Green Power Oregon
Skip Navigation LinksHome > Community > Customer Profiles > City Of Beaverton
Green Power Calculator

Source: 2013 data for Green Source and 2012 data for Basic Service mix plus one unit of Clean Wind. Latest data available for Oregon System mix from Oregon Department of Energy Data for PGE System Mix may differ from Oregon Resource Mix; check PortlandGeneral.com for details. All percentages are approximate and may not add up to 100% due to rounding. “New” refers to power generated from facilities that became operational after July 1999.

Customer Profile: City of Beaverton

City of Beaverton, under the direction of Mayor Doyle, became the first local government in PGE’s service territory to meet 100 percent of its electricity demands (including streetlighting, water pumping, electric vehicle charging and facility use) with clean, environmentally friendly renewable power. The city participates at the Platinum-level of PGE’s Clean WindSM program, the highest level possible.

City of Beaverton logo

Why did the City of Beaverton decide to purchase renewable power?

As part of the community visioning process, Beaverton received input from more than 5,000 citizens. Residents asked the city to support green technologies and clean energy. Beaverton feels strongly that Clean Wind purchases do support sustainable technologies and, over time, help change the way that power is generated. The city is proud of contributing to a bright, sustainable energy future for Oregon and for the residents of Beaverton.

Additionally, Beaverton's Mayor-adopted operational sustainability strategy has 11 sustainability goals and 175 actions, including goal No. 4 specifically targeting green power: Increase the percentage of electricity from city operations coming from renewable energy sources to 75 percent from a 2009 baseline by 2020. Due to the current decrease in the cost of wind power, continued leadership of Beaverton city officials and specific citizen requests, the city reached its renewable energy goal in January 2014.

Beaverton is clearly leading by example and showing that support of renewable energy sources and diversification is important for energy security.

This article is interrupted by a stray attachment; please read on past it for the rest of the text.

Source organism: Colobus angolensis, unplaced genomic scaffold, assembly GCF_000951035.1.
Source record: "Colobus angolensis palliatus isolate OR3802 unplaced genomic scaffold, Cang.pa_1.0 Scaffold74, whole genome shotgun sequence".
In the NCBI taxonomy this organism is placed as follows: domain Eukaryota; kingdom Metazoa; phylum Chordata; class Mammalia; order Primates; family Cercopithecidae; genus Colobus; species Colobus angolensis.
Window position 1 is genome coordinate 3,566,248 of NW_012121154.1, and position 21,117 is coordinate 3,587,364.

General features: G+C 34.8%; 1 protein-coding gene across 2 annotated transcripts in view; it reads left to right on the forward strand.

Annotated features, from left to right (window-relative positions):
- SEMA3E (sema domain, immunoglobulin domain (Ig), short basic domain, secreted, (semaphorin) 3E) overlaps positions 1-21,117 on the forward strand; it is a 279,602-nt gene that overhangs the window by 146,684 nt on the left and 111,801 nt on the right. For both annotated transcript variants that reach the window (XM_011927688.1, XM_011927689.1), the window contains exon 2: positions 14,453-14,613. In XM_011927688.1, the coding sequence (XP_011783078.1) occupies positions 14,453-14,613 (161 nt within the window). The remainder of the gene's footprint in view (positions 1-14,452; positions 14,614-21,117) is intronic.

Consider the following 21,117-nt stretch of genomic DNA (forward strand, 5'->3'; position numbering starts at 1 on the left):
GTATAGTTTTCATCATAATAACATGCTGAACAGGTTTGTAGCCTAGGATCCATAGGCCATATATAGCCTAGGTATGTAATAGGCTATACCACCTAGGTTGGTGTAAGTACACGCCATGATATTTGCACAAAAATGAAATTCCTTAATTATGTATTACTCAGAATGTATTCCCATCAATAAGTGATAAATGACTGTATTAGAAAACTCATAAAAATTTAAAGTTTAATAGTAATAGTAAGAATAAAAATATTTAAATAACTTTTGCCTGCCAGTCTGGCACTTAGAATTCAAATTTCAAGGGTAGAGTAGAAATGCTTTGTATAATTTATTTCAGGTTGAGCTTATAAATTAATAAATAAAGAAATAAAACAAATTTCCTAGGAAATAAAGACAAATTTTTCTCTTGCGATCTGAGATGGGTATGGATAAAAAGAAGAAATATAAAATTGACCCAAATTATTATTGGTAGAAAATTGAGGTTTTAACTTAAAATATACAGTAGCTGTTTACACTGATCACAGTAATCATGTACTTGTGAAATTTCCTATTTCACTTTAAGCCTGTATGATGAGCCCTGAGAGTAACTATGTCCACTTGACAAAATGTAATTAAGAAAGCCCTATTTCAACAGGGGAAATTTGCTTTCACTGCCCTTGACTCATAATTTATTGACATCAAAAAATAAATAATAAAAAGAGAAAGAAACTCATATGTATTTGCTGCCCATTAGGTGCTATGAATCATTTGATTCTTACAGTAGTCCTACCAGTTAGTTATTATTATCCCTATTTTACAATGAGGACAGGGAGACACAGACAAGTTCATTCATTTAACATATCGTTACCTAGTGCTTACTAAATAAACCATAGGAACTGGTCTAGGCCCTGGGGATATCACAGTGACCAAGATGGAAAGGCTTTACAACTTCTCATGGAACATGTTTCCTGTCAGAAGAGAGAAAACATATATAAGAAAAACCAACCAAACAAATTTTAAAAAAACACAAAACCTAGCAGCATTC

What are some of the City of Beaverton’s other “green” initiatives?

In 2010 and 2011, Beaverton received national recognition for its innovative Solar Beaverton Program, which saw more than 258 installations of solar on residential homes in the Beaverton area. The city also installed a 17.6 kW solar array on the Beaverton Main Library and worked with Energy Trust of Oregon to install a 433 kW solar system on the Sexton Mountain Reservoir, a critical city facility.    

This facility pumps water from the reservoir and is one of the city’s largest users of electricity. Oak Leaf LLC will use city-owned land and construct the solar array in exchange for a long -term agreement to purchase the generated electricity at a discounted rate. At the end of the 25 years, the city can remove the panels, buy them, or extend the agreement. 

In addition to these innovative solar initiatives, the city also has a robust internal program which tracks sustainability related projects throughout the city. Check out www.BeavertonOregon.gov/Green for a green project map and more information on their program.

Notable Awards and Milestones for Beaverton:

  • 2006 City signed US Mayors Climate Protection Award
  • 2007 City began purchasing renewable energy offsets and became a Green Power Community through EPA
  • 2008 Awarded Recycler of the Year by Oregon Association of Recyclers
  • 2009 Received $914,000 in Energy Efficiency and Conservation Block Grants from US DOE . These funds went to solar on the library, streetlights, building retrofits and home weatherization loans
  • 2010 Operational and Community Greenhouse Gas Inventory was completed
  • 2010 Beaverton named Smarter City by Natural Resource Defense Council for its energy programs and achievements
  • 2011 City-wide Solar Beaverton program influenced 258 residential solar installations and revamped permit process for solar
  • 2011 $1 million HUD Grand Sustainable Communities Challenge
  • 2012 Wins prestigious 1st place for U.S. Mayors Climate Protection Award
  • 2012 EPAs Green Power Community of the Year Award
  • 2012 Largest solar installation to date by the City- Main Library 17.6 kW array
  • 2013 Mayor approves the Sustainable Beaverton Strategy that outlines 12 operation goals for the sustainability in the city. Goal 4 includes objectives for renewable energy
  • 2013 Efficiency efforts and renewables receive accolades from President Barrack Obama and the Department of Energy in conjunction with the Better Buildings Challenge work by the Sustainability Division
  • 2013 Approval for the construction of a 433 kW array on Solar on Sexton Mountain